Medic urges teenagers to abstain from sex
By Sheila Ponnie
A medic at Juba Teaching Hospital has advised teenagers to abstain from sexual activities to avoid early pregnancy.
Speaking in an interview, Michael Deng Achier said that young girls and boys are very sensitive when they reach maturity age.
He said many teenagers get pregnant when they are not ready, dashing their hopes of completing school.
“The best prevention method for early pregnancy is to abstain from any sexual activities. If you cannot do that, there is what we call family planning of which most parents are not encouraging because of our culture,” Achier said.
He emphasized that the rampant early pregnancies of girls is a result of culture and belief that is affecting girls to continue with their study.
Mary Atieno, Country Representative of the United Nations Population Fund (UNFPA) said that adolescent pregnancy in South Sudan is a grave issue.
Currently 300 girls per thousand live births get pregnant before the age of 18. She said most of their pregnancies get complicated because their bodies are not ready.
“They get complications of fistula, they could die in the process and also just miss out on their potential of going to school and becoming a productive member in the society,” Atieno said.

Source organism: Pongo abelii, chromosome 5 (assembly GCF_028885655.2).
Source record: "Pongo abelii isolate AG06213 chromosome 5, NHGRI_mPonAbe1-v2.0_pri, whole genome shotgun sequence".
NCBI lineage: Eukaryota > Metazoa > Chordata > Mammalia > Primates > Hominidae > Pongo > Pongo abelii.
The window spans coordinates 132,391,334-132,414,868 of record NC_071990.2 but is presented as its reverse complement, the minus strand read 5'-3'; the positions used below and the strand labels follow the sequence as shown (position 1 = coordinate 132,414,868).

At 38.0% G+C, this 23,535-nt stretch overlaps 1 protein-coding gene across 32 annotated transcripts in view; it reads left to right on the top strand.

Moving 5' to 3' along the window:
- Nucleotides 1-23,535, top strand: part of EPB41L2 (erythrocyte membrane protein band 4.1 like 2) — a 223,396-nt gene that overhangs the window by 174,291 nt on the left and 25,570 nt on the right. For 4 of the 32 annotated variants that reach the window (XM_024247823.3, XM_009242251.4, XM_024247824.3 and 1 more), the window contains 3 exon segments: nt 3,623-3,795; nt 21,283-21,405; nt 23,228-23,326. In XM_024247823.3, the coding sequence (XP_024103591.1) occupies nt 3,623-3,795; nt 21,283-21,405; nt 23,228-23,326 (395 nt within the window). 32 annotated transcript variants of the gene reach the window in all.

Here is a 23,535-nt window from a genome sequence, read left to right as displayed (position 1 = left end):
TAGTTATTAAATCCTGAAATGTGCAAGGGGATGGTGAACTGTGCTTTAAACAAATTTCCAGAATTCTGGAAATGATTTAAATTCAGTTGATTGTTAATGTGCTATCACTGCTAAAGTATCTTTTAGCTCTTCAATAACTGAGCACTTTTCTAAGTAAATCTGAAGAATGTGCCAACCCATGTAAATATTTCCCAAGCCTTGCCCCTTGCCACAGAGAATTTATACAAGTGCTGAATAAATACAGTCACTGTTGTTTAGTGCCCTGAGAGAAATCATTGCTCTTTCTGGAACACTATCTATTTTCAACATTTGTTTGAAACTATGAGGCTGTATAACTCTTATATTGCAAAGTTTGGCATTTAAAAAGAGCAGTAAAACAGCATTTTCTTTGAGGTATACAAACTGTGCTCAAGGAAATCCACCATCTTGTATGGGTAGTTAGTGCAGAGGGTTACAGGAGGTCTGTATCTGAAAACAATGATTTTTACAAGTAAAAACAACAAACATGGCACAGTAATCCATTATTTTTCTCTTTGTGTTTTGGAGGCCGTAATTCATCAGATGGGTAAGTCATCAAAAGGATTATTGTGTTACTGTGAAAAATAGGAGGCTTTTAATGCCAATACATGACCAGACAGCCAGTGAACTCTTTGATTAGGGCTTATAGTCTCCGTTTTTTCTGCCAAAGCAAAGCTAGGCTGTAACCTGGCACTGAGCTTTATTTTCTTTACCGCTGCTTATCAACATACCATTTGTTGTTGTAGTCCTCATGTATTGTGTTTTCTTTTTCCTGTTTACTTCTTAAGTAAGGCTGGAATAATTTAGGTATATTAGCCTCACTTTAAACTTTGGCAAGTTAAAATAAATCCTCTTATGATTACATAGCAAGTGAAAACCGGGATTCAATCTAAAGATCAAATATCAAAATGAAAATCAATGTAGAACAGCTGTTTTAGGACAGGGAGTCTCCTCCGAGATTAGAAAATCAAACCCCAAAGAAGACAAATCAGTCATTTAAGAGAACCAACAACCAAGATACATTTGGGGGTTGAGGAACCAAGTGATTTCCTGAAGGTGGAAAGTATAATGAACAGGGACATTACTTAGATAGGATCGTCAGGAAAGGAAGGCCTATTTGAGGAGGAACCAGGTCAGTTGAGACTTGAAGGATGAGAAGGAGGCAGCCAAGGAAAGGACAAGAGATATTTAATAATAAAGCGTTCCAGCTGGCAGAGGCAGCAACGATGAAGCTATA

She explained that UNFPA started training young girls and boys in schools through Comprehensive Sex Education where they are taught their rights and how to protect themselves from sexually transmitted infections.
She said they are also trained on protection from pregnancy and Gender Based Violence, as well as how to communicate with the opposite sex.
However, she said the only way for young girls to completely prevent pregnancy is through absenting from sex.
“Now we all know these are adolescents who don’t have information, their bodies are changing, they are experimenting and so they will have sex. So it is important that they get the right information on how to protect themselves,” Atieno said.
She said the government should provide an environment where young girls and boys are able to protect themselves not only from Sexually Transmitted Infections [STIs] but also from HIV and early pregnancy.